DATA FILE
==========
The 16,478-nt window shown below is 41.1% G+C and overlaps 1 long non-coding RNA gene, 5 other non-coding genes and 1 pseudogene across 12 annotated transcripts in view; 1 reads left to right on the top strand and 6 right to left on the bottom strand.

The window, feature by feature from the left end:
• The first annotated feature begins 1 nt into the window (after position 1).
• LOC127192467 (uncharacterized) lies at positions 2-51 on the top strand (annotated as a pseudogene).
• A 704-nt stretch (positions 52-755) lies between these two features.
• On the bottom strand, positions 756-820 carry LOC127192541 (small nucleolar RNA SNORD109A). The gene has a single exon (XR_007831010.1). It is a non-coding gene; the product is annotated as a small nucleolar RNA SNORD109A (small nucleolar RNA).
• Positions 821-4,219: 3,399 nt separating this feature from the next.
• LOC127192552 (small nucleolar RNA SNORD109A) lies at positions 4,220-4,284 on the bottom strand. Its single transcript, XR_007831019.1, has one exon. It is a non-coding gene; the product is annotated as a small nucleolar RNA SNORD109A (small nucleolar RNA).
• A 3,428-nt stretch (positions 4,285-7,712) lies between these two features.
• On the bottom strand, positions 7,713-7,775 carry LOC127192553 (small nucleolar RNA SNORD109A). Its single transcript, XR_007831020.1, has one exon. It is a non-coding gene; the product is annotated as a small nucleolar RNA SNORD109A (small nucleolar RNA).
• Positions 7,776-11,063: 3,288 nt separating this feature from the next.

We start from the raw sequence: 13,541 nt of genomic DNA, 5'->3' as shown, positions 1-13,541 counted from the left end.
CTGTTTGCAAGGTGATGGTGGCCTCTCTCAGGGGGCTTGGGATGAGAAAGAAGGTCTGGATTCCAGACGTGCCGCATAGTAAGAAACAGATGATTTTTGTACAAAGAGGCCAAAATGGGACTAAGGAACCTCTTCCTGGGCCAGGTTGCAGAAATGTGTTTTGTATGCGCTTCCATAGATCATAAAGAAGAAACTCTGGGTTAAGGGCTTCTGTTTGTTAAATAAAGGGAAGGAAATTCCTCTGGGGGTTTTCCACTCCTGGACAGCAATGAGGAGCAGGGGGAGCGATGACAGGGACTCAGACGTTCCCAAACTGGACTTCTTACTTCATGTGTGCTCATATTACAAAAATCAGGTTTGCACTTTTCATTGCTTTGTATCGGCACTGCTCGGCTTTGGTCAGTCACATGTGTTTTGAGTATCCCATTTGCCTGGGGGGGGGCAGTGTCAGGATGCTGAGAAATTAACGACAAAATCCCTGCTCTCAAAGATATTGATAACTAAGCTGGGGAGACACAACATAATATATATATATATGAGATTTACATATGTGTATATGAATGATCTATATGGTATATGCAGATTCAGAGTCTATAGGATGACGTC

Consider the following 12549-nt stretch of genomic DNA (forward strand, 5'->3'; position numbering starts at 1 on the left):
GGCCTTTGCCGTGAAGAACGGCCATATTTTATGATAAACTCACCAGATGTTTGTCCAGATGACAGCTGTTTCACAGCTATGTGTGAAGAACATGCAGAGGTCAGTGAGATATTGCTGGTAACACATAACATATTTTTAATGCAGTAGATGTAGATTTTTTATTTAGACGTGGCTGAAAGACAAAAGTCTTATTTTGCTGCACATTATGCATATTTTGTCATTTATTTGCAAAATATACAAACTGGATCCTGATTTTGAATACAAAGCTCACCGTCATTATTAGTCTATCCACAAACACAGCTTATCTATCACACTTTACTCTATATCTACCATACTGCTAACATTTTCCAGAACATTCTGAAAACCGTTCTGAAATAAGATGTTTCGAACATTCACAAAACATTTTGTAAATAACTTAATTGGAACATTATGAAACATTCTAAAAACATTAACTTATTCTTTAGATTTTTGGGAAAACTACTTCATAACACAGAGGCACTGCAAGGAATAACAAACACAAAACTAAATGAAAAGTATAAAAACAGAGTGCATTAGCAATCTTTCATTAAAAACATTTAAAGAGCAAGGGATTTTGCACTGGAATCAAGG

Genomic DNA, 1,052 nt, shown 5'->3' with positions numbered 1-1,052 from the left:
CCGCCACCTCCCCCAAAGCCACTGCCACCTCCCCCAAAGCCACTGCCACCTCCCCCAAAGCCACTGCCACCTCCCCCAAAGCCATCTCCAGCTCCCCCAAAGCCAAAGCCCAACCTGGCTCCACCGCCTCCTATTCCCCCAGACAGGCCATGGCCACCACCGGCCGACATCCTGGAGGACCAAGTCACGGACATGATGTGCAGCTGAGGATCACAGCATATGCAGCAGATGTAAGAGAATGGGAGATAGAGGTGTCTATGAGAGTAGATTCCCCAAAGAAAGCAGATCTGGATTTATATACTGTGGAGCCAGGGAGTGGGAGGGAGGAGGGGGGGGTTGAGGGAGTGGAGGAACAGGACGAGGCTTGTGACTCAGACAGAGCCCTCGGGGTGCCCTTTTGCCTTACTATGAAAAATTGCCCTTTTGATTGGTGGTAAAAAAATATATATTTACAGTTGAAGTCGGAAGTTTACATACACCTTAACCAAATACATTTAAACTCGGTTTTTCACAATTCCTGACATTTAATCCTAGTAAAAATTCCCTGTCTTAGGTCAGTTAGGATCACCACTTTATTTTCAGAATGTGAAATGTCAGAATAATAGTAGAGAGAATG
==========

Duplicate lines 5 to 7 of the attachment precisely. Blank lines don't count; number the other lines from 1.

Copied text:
• A 704-nt stretch (positions 52-755) lies between these two features.
• On the bottom strand, positions 756-820 carry LOC127192541 (small nucleolar RNA SNORD109A). The gene has a single exon (XR_007831010.1). It is a non-coding gene; the product is annotated as a small nucleolar RNA SNORD109A (small nucleolar RNA).
• Positions 821-4,219: 3,399 nt separating this feature from the next.